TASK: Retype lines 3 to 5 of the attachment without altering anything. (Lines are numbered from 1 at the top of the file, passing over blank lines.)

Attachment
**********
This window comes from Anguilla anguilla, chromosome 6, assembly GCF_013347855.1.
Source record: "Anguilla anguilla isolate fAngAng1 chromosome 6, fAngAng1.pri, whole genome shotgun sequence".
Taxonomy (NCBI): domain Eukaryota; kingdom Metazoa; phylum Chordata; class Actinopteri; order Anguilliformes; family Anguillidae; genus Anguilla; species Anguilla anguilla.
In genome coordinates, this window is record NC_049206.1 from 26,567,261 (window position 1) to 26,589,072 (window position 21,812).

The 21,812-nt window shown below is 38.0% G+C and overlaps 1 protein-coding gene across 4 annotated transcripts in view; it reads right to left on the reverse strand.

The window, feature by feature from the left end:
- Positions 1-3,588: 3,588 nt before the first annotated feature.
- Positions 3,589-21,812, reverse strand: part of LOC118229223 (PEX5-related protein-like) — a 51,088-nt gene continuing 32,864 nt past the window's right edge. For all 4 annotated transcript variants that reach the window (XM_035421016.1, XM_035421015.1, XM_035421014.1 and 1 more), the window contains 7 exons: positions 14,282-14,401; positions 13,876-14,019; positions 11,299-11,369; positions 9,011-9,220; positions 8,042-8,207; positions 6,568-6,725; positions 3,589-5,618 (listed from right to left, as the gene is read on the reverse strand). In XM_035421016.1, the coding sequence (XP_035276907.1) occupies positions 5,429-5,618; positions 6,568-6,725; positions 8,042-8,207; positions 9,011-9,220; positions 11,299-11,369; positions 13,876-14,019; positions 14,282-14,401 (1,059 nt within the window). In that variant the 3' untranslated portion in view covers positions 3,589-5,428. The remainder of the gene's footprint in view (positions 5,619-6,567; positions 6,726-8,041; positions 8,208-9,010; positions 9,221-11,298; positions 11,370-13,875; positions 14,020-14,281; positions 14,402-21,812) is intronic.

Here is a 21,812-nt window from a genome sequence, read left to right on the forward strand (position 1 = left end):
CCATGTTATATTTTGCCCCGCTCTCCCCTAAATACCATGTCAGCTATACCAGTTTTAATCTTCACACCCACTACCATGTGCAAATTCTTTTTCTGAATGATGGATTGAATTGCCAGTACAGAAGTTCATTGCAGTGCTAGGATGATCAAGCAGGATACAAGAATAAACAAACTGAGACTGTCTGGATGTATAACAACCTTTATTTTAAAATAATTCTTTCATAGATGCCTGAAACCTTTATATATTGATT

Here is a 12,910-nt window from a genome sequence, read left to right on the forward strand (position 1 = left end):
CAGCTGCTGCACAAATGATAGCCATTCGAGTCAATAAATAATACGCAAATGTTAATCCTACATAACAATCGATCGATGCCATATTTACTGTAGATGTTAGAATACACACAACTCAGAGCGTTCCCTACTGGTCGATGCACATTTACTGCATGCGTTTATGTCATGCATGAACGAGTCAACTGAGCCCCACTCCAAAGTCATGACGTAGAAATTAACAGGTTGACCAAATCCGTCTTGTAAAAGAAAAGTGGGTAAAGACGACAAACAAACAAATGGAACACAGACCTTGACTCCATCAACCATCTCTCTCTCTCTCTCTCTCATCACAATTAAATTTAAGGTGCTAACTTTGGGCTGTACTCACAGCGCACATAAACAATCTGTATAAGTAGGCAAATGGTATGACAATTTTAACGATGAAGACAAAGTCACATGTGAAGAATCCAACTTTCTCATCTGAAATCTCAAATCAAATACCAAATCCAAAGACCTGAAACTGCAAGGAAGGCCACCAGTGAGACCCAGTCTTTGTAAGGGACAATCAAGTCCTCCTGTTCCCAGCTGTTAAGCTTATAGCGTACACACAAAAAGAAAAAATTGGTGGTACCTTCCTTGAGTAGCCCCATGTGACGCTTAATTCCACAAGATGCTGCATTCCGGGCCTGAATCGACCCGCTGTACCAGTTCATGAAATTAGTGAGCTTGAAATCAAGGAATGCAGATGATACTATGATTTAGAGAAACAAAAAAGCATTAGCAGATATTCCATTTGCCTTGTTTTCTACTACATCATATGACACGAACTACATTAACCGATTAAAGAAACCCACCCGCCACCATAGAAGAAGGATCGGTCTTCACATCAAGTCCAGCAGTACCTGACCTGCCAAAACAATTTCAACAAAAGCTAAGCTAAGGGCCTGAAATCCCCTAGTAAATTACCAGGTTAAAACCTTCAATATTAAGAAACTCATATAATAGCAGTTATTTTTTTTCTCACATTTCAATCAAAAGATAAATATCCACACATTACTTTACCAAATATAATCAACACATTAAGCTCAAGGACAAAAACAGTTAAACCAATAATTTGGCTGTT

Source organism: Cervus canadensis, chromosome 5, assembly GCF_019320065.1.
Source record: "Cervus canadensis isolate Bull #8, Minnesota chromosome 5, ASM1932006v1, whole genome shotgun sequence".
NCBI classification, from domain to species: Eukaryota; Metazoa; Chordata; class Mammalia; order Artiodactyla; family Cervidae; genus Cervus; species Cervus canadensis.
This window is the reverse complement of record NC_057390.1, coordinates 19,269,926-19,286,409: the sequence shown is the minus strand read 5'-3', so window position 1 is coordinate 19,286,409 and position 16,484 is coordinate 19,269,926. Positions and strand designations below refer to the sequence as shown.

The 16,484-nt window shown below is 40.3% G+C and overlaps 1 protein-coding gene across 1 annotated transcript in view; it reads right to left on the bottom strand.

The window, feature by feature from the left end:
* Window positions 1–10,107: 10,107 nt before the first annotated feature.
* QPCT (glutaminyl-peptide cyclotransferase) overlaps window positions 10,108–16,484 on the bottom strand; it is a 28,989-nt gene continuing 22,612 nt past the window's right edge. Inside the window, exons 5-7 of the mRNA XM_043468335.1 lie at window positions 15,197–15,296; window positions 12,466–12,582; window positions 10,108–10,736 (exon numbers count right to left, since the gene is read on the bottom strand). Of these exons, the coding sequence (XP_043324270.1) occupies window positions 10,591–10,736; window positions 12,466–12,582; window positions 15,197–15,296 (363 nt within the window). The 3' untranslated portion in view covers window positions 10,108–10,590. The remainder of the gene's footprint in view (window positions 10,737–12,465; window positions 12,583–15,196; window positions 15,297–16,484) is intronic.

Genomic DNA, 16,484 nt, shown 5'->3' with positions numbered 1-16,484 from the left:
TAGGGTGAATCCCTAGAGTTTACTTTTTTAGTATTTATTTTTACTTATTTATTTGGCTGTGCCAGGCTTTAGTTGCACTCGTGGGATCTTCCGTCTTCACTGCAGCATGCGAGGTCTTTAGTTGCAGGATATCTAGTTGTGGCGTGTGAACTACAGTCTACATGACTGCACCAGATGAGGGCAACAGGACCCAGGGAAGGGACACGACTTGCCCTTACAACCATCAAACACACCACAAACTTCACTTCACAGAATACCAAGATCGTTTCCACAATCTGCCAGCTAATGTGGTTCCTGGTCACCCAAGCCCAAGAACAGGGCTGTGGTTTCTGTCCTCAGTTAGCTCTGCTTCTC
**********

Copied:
Taxonomy (NCBI): domain Eukaryota; kingdom Metazoa; phylum Chordata; class Actinopteri; order Anguilliformes; family Anguillidae; genus Anguilla; species Anguilla anguilla.
In genome coordinates, this window is record NC_049206.1 from 26,567,261 (window position 1) to 26,589,072 (window position 21,812).

The 21,812-nt window shown below is 38.0% G+C and overlaps 1 protein-coding gene across 4 annotated transcripts in view; it reads right to left on the reverse strand.